NEW ORLEANS (AP)The way the New Orleans Saints rode Taysom Hill and Andy Dalton to victory in Week 5 begs questions about how they’ll move forward.
Is the Hill experiment at tight end being largely abandoned?
And after two solid starts by Dalton, would the Saints be inclined to stick with him even after season-opening starter Jameis Winston is healthy?
To this point, Hill has hardly resembled a tight end. In his four games played, he has one catch for 2 yards.
Meanwhile, he leads the team in rushing with 228 yards (on 21 carries, an average of 10.9 yards per carry) and TDs runs with five. He also has a perfect passer rating because the only pass he has thrown this season went for a 22-yard score to fellow tight end Adam Trautman on Sunday, when Hill also rushed for 112 yards and three TDs in a 39-32 victory.
On Monday, first-year Saints coach Dennis Allen said when his staff began talking about using Hill as an ”F” tight end, or a tight end that acts more as a receiver than a blocker, ”I kind of envisioned that role being very similar to the role that he’s had here in the past.”
Hill previously was listed as a backup QB, but also played on special teams, subbed in periodically for designed QB runs and sometimes lined up as a receiver, as he does now.
”I think that’ll continue,” Allen added. ”I’d like to get him a little more involved in the passing game, but to this point we haven’t been able to do that. … In the meantime, there’s a lot of things that he can do really well.”
As for Dalton, his passing statistics through two full games compare favorably to Winston’s in his three starts this season – although it’s not a huge sample size for either player.
Dalton has a better completion percentage (69.2% to 63.5%), a lower interception percentage (1.9% to 4.3%), has taken fewer sacks per game (1.5 to 3.7), and has a better QB rating (98.5 to 79.5).
”Obviously, the evaluation of Jameis is kind of an incomplete evaluation based on the fact that he was dealing with some injury issues,” Allen said.
”I do like what Andy’s been able to do,” Allen continued. ”He’s been efficient in terms of operating the offense. He’s doing the things he was brought here to do, and that was, when called upon, go in there and execute and give us a chance to win. And there’s been two games that we’ve had an opportunity to win.”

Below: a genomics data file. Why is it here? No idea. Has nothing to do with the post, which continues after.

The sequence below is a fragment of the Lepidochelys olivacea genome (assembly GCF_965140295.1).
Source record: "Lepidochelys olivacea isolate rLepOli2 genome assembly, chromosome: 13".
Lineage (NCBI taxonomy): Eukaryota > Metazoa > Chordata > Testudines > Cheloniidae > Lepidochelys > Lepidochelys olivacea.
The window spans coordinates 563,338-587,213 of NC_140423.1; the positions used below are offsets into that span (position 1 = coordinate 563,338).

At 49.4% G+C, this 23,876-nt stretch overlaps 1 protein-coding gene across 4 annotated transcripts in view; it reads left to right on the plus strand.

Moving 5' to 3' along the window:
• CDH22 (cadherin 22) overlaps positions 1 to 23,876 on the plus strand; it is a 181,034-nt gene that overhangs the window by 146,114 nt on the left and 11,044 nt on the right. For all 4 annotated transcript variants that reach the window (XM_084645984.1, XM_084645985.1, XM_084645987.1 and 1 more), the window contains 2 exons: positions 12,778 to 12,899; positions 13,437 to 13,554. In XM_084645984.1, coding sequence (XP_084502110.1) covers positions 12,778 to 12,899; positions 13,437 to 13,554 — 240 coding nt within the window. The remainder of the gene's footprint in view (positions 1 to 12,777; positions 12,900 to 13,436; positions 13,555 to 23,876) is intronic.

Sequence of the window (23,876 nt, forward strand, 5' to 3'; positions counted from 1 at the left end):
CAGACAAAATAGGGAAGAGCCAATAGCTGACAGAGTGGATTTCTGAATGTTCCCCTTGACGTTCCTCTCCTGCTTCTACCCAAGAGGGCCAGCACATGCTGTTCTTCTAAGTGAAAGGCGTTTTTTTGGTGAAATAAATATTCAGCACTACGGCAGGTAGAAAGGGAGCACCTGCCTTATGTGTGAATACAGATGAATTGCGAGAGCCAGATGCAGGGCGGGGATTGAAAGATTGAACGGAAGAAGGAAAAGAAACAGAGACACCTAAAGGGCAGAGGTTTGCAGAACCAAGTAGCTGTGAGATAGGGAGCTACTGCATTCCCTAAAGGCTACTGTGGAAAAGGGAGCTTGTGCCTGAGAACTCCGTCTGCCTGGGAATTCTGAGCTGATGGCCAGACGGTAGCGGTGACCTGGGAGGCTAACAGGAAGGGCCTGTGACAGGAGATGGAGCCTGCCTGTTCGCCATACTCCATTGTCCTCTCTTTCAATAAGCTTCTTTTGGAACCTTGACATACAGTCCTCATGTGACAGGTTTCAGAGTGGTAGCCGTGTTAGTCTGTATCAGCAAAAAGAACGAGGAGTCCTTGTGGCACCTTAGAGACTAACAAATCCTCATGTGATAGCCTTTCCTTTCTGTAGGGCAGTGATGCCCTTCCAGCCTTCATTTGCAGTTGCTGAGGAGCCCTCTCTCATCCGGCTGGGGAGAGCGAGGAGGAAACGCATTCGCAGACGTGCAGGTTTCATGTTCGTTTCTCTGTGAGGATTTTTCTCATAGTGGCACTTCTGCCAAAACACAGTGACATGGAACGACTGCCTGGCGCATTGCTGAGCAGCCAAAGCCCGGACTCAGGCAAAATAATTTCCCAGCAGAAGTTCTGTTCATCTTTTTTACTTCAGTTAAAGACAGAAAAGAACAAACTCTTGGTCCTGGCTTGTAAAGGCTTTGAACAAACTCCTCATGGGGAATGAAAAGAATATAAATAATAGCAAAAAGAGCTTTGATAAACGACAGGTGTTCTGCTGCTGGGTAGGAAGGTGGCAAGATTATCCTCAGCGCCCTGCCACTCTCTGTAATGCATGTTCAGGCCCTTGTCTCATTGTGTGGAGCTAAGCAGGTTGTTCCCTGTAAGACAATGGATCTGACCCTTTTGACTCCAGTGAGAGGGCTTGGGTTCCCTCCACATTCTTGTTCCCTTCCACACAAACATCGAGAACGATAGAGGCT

The running game, at least when Alvin Kamara and Hill are heavily involved. Each of them topped 100 yards against Seattle, and the Saints finished with 235 yards rushing as a team. They also rushed for a 2-point conversion in the fourth quarter, with Mark Ingram carrying.
”There’s a lot of conversation about me right now,” Hill said. ”But man, when you can rush the ball for over 200 yards, those guys up front played very well against a really good defense.”
WHAT NEEDS HELP
Defensive busts. Seattle had six plays go for 32 yards or more, with four resulting in touchdowns. New Orleans gave up runs of 69 and 32 yards, as well as passes of 50, 40, 35 and 32 yards.
Allen said his defense has been ”pretty good” at limiting big plays this season, ”but we were not yesterday. … We’ve got to get it fixed.”
Hill periodically has been a difference maker during Saints victories in recent seasons, but arguably never more so than against Seattle.
Returner Deonte Harty muffed a kickoff, recovered it and then tried to return it, only to be swarmed over at the Saints 11. Soon after, he left with a foot injury.
In addition to Harty’s injury, cornerback Marshon Lattimore hurt his abdomen and Chris Olave had a concussion. … Top veteran receivers Michael Thomas (foot) and Jarvis Landry (ankle), as well as second-year defensive end Payton Turner (chest), safety Marcus Maye (rib), offensive lineman Calvin Throckmorton (hip) and Winston are all trying to recover from injuries that caused them to be scratched Sunday.
13 – The Saints’ league-worst total of turnovers after committing two more against the Seahawks. New Orleans’ turnover differential is minus-8, also worst in the NFL.
”The one black eye we had offensively (against Seattle) is we didn’t do as good a job of protecting the football as we need to,” Allen said.
The Saints remain home this week and host a Cincinnati team that is also 2-3 and will be hungry to bounce back from a loss Sunday night at Baltimore. It’ll also be a homecoming of sorts for Bengals QB Joe Burrow, the LSU Heisman Trophy winner who memorably lit up a cigar after his last game in the Superdome, a national title triumph over Clemson.
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